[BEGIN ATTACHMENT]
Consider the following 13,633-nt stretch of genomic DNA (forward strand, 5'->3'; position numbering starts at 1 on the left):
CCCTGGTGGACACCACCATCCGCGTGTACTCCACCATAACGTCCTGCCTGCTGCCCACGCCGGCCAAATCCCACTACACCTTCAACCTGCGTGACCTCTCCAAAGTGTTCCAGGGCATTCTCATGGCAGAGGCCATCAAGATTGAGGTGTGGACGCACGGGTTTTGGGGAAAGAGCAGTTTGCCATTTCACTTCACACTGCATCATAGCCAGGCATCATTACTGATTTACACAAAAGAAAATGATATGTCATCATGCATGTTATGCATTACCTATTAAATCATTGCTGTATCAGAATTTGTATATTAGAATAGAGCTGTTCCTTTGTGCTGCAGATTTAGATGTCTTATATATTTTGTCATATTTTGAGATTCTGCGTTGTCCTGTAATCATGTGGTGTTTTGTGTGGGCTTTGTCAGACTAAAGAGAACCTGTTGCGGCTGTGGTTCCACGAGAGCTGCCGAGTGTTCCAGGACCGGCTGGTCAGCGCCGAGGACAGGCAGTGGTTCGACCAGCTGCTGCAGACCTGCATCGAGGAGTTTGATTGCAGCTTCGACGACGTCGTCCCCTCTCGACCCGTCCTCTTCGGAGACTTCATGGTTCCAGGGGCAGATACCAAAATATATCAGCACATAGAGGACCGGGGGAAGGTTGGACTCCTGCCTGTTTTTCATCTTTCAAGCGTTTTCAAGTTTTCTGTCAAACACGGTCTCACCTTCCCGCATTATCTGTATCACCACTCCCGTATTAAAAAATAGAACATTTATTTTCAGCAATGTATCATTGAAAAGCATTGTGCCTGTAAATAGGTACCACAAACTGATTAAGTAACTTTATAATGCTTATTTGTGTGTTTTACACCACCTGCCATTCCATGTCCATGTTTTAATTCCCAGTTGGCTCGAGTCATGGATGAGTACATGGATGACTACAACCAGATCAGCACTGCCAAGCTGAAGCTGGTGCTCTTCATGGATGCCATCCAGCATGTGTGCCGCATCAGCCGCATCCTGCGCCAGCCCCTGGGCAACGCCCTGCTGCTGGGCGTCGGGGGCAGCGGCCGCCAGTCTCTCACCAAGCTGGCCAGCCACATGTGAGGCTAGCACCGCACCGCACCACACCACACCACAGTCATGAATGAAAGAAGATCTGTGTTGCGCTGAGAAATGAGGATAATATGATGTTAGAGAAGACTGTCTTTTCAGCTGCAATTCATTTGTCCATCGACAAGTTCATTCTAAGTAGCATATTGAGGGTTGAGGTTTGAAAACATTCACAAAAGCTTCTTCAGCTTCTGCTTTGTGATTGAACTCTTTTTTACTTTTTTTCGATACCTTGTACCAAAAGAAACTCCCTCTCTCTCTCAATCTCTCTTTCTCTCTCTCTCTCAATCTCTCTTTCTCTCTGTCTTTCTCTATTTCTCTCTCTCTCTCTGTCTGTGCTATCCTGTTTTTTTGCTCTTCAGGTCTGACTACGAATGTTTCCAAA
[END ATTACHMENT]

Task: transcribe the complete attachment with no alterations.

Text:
Consider the following 13,633-nt stretch of genomic DNA (forward strand, 5'->3'; position numbering starts at 1 on the left):
CCCTGGTGGACACCACCATCCGCGTGTACTCCACCATAACGTCCTGCCTGCTGCCCACGCCGGCCAAATCCCACTACACCTTCAACCTGCGTGACCTCTCCAAAGTGTTCCAGGGCATTCTCATGGCAGAGGCCATCAAGATTGAGGTGTGGACGCACGGGTTTTGGGGAAAGAGCAGTTTGCCATTTCACTTCACACTGCATCATAGCCAGGCATCATTACTGATTTACACAAAAGAAAATGATATGTCATCATGCATGTTATGCATTACCTATTAAATCATTGCTGTATCAGAATTTGTATATTAGAATAGAGCTGTTCCTTTGTGCTGCAGATTTAGATGTCTTATATATTTTGTCATATTTTGAGATTCTGCGTTGTCCTGTAATCATGTGGTGTTTTGTGTGGGCTTTGTCAGACTAAAGAGAACCTGTTGCGGCTGTGGTTCCACGAGAGCTGCCGAGTGTTCCAGGACCGGCTGGTCAGCGCCGAGGACAGGCAGTGGTTCGACCAGCTGCTGCAGACCTGCATCGAGGAGTTTGATTGCAGCTTCGACGACGTCGTCCCCTCTCGACCCGTCCTCTTCGGAGACTTCATGGTTCCAGGGGCAGATACCAAAATATATCAGCACATAGAGGACCGGGGGAAGGTTGGACTCCTGCCTGTTTTTCATCTTTCAAGCGTTTTCAAGTTTTCTGTCAAACACGGTCTCACCTTCCCGCATTATCTGTATCACCACTCCCGTATTAAAAAATAGAACATTTATTTTCAGCAATGTATCATTGAAAAGCATTGTGCCTGTAAATAGGTACCACAAACTGATTAAGTAACTTTATAATGCTTATTTGTGTGTTTTACACCACCTGCCATTCCATGTCCATGTTTTAATTCCCAGTTGGCTCGAGTCATGGATGAGTACATGGATGACTACAACCAGATCAGCACTGCCAAGCTGAAGCTGGTGCTCTTCATGGATGCCATCCAGCATGTGTGCCGCATCAGCCGCATCCTGCGCCAGCCCCTGGGCAACGCCCTGCTGCTGGGCGTCGGGGGCAGCGGCCGCCAGTCTCTCACCAAGCTGGCCAGCCACATGTGAGGCTAGCACCGCACCGCACCACACCACACCACAGTCATGAATGAAAGAAGATCTGTGTTGCGCTGAGAAATGAGGATAATATGATGTTAGAGAAGACTGTCTTTTCAGCTGCAATTCATTTGTCCATCGACAAGTTCATTCTAAGTAGCATATTGAGGGTTGAGGTTTGAAAACATTCACAAAAGCTTCTTCAGCTTCTGCTTTGTGATTGAACTCTTTTTTACTTTTTTTCGATACCTTGTACCAAAAGAAACTCCCTCTCTCTCTCAATCTCTCTTTCTCTCTCTCTCTCAATCTCTCTTTCTCTCTGTCTTTCTCTATTTCTCTCTCTCTCTCTGTCTGTGCTATCCTGTTTTTTTGCTCTTCAGGTCTGACTACGAATGTTTCCAAA